In my investigation I turn the forensic gaze onto the evidence of my father as official and authoritarian figure. This act of scrutinizing, archiving, layering and manipulating allows me to keep in contact with my father to process my own inherent guilt.

From the series "Soldiers" 2013 © Monique Pelser

JO: What is your experience with other photographers and traditions from the (African) continent? How did you learn of them or their work?

MP: I'm from South Africa so I am in constant contact with African photographers but beyond that I have been very fortunate to have been selected for five years running to participate in a master class and portfolio review for emerging African photographers. From 2008 -2013 we were flown around the continent and met annually to attend these conferences and to look at each others work, give feedback and also to be exposed to various photographic festivals such as Lagos Photo, Addis Foto Fest or Recontres Du Bamako. Over the years I got to meet some amazing photographers and artists who come from Africa and who are working as diaspora artists. From this experience I curated a show called Temoin, which was the first of its kind, curated and produced by African photographers and which toured the continent. I got to work closely with artists such as Sammy Baloji, Sabelo Mlangeni, Abraham Oghobase, Michael Tsegaye, Calvin Dondo.  It was an amazing experience and I learned how to better trust my own intuition through watching them work and get to the point that they felt work was ready.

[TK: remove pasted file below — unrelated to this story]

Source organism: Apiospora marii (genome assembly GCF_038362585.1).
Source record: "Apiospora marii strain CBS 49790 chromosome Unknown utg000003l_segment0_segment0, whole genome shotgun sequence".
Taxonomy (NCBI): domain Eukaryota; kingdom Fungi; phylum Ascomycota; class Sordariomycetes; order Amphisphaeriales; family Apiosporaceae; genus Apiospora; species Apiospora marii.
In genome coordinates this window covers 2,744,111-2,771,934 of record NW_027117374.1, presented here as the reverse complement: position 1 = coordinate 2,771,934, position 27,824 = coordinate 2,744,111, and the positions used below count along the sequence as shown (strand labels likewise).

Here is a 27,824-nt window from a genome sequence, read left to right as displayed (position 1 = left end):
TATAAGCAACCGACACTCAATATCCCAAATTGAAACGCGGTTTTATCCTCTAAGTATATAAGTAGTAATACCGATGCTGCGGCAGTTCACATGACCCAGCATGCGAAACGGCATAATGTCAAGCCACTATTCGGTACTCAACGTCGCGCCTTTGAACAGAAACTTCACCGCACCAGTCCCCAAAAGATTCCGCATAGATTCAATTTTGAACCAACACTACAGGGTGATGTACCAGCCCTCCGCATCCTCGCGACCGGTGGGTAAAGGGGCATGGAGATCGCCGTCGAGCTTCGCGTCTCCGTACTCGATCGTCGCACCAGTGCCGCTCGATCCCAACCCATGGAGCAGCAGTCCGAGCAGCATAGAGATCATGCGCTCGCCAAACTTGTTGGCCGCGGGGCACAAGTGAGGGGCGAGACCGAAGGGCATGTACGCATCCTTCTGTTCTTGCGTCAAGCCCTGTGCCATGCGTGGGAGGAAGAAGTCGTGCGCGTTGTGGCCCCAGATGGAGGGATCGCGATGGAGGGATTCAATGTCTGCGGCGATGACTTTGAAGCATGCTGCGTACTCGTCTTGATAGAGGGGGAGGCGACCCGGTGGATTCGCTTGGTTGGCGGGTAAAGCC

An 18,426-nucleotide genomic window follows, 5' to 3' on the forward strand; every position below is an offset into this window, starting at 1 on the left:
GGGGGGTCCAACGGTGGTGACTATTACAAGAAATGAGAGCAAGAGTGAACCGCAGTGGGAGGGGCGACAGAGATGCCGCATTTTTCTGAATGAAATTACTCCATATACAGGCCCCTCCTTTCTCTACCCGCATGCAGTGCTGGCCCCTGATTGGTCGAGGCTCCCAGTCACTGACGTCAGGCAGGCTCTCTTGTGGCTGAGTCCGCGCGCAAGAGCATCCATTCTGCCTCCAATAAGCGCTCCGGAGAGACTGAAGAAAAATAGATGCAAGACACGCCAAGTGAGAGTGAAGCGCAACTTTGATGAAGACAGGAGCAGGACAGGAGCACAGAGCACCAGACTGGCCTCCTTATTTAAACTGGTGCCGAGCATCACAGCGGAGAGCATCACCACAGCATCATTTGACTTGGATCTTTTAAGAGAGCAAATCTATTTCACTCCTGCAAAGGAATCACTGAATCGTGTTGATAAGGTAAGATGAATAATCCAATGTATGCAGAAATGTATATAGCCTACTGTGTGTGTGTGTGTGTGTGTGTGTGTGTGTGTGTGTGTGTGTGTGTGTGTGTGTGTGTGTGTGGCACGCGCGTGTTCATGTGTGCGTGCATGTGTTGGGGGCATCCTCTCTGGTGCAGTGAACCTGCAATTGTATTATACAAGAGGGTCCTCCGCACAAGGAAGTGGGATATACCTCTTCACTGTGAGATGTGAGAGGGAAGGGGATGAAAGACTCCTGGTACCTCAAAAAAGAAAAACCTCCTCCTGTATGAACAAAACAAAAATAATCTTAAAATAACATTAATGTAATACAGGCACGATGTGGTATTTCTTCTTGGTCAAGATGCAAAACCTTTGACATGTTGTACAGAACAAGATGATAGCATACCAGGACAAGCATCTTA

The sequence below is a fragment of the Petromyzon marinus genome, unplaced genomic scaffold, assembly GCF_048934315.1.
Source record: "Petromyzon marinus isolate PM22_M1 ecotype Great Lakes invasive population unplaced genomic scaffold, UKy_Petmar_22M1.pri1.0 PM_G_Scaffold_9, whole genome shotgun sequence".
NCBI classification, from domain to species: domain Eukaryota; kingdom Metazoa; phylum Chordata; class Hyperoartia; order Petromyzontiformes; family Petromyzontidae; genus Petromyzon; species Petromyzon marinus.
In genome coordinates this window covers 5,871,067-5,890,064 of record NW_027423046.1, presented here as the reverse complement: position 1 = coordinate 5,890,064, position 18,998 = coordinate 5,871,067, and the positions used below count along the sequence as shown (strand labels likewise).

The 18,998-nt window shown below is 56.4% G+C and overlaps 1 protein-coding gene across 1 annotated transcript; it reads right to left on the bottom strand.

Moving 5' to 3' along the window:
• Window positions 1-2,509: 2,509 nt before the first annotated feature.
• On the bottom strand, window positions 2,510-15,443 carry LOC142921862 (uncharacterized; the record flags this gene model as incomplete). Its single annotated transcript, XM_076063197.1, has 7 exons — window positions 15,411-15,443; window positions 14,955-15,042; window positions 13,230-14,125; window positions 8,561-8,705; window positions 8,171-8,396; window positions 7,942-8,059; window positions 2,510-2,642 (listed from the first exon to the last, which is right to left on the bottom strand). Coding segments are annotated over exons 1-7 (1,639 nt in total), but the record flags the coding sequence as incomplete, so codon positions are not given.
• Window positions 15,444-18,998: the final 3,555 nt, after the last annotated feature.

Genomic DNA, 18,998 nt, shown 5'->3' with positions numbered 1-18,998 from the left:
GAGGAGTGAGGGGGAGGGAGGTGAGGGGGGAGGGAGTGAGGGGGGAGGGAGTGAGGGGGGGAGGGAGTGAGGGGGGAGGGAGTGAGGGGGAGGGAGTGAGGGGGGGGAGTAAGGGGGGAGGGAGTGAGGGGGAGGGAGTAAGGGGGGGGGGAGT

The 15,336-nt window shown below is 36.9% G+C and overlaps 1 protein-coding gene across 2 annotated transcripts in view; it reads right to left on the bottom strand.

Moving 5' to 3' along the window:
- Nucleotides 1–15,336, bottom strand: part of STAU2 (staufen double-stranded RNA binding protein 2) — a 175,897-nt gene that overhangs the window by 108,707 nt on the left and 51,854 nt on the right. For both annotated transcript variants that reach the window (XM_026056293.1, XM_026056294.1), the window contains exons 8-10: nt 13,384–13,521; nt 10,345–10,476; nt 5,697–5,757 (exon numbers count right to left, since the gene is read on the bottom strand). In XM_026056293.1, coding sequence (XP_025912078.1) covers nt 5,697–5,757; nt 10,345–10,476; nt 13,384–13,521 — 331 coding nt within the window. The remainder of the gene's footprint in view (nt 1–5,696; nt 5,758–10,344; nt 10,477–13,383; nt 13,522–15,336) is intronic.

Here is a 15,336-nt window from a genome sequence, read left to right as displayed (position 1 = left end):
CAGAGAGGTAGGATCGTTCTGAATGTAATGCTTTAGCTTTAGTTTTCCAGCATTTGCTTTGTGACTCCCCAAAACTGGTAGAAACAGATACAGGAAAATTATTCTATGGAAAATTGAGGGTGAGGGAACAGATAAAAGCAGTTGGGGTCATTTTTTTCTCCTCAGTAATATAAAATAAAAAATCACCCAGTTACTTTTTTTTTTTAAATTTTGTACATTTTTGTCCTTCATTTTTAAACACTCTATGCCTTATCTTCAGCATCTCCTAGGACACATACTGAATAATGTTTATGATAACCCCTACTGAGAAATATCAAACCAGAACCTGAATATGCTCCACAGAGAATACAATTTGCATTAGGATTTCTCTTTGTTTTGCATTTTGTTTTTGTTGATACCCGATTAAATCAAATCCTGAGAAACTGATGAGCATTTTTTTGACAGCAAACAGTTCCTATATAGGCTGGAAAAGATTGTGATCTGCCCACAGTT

This year I was fortunate to be part of the Analogue Eye film festival and my work was shown alongside some amazing African filmmakers.

From the series "Soldiers" 2013 © Monique Pelser

JO: How do you feel your approach speaks to South African photography traditions, and/or contemporary photography?

MP: My work is political and in South Africa we photographers emerged out of a political and struggle context. So in that sense my work is tied to the South African tradition. I have always been drawn to pushing the medium, questioning it and working with up-to-date technology, so I work with screengrabs, social media, digital screens and in public places. The photographic medium is constantly advancing and there is constant change and I try to use that to inform my work. I am very interested in how we see in terms of how we are taught to see, how public messaging systems inform our way of looking and behaving and the kind of authority this sets up. I suppose in that way my work is self-reflexive and that would make it relevant or place it in a contemporary photographic context.